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The Seeds of Innovation in Happy Valley

Seedlings are delicate things. As anyone who has tended to a small garden knows, those delicate green shoots need just the right combination of water, nutrients and sunshine to survive. Forget one element, and they will shrivel away.

Likewise, neglecting one aspect of your startup business could be fatal. At the seed level, entrepreneurs perform a delicate balancing act between finding funding, developing the business and finding professional assistance. Discovering a fertile equilibrium is essential for successful growth.

When embarking on a new venture, you need to play by the rules. Understanding the multitude of laws and regulations involved in starting a business is one of the most important factors. Budding entrepreneurs are confronted with intimidating lease negotiations, forests of regulations and licensing requirements, intellectual property issues and piles of financing documents—just to name a few hurdles. Yet, at the seed level, many ventures can’t afford to retain the lawyers they need, let alone corporate attorneys at top law firms. To an entrepreneur, corporate attorneys can seem distant and impersonal, and may be ill suited to dealing with clients in the unique circumstances entrepreneurs they find themselves in. Fortunately, corporate law is quickly evolving to address the specific needs of entrepreneurs.

The explosion of innovation in the past couple decades has changed the dynamic between the entrepreneur and attorney. Barriers to entry have never been lower. Entrepreneurship is thriving as never before, fueled by the equalizing power of the internet. Entrepreneurs themselves tend to be younger and willing to take on more risk than in previous generations.

Law firms and attorneys are starting to notice that this new client class has unique and specialized needs that differ from traditional corporate clients. These clients may not be able to afford the billing rates traditional attorneys charge to large corporations, but they may want to trade equity for counseling in the early stages. Further, many pro bono services are becoming available to seed ventures, especially in the field of social entrepreneurship.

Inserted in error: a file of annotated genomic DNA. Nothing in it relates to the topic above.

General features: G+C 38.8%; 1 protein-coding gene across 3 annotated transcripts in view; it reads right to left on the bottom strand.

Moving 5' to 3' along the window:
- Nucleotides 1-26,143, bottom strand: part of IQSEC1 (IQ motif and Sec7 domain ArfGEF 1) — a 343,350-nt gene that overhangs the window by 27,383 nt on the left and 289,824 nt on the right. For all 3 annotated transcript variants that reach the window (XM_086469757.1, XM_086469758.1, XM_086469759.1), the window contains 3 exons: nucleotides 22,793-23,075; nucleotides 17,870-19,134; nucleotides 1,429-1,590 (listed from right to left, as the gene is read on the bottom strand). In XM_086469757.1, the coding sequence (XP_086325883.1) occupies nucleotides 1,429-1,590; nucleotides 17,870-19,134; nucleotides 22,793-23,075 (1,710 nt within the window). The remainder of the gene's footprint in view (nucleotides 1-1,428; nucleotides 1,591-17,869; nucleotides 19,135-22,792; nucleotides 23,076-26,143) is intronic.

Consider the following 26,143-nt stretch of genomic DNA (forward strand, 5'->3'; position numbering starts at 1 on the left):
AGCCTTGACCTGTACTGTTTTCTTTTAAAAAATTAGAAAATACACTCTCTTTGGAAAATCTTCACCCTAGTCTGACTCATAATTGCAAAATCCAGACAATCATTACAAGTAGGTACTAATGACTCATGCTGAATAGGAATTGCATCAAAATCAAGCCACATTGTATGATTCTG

So how do these developments affect you in Centre County?

The story begins with Innoblue, a nonprofit business accelerator which helps new ventures get off the ground in Happy Valley. The program provides consulting, presentations, networking and funding possibilities for accepted ventures. The nonprofit envisions expanding to other college campuses throughout Pennsylvania, serving as the parent group that would oversee the student chapters. Innoblue @ PSU, the first student chapter, recently organized at UP and is already assisting four new ventures.

I joined the Innoblue team in November to help coordinate the nonprofit’s strategy and create a program to help new ventures gain access to legal resources. I soon realized the second goal could be best achieved by creating a separate organization devoted to entrepreneurs. With that in mind, I founded the Law and Entrepreneurship Project at Penn State Law with the help of other law students. The Law and Entrepreneurship Project is devoted to exploring the changing nature of entrepreneurial law and providing resources to entrepreneurial community. We plan on building up a network of law firms, attorneys and institutions to help connect local startups with the legal advice they need to get off the ground, as well as hosting presentations on the legal aspects of entrepreneurship.

Innoblue and the Law and Entrepreneurship Project are distinct groups, but they have a common purpose: fostering innovation in Happy Valley. Working together, we hope to promote economic growth at Penn State and keep the community a dynamic place to live and study.

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About the Author

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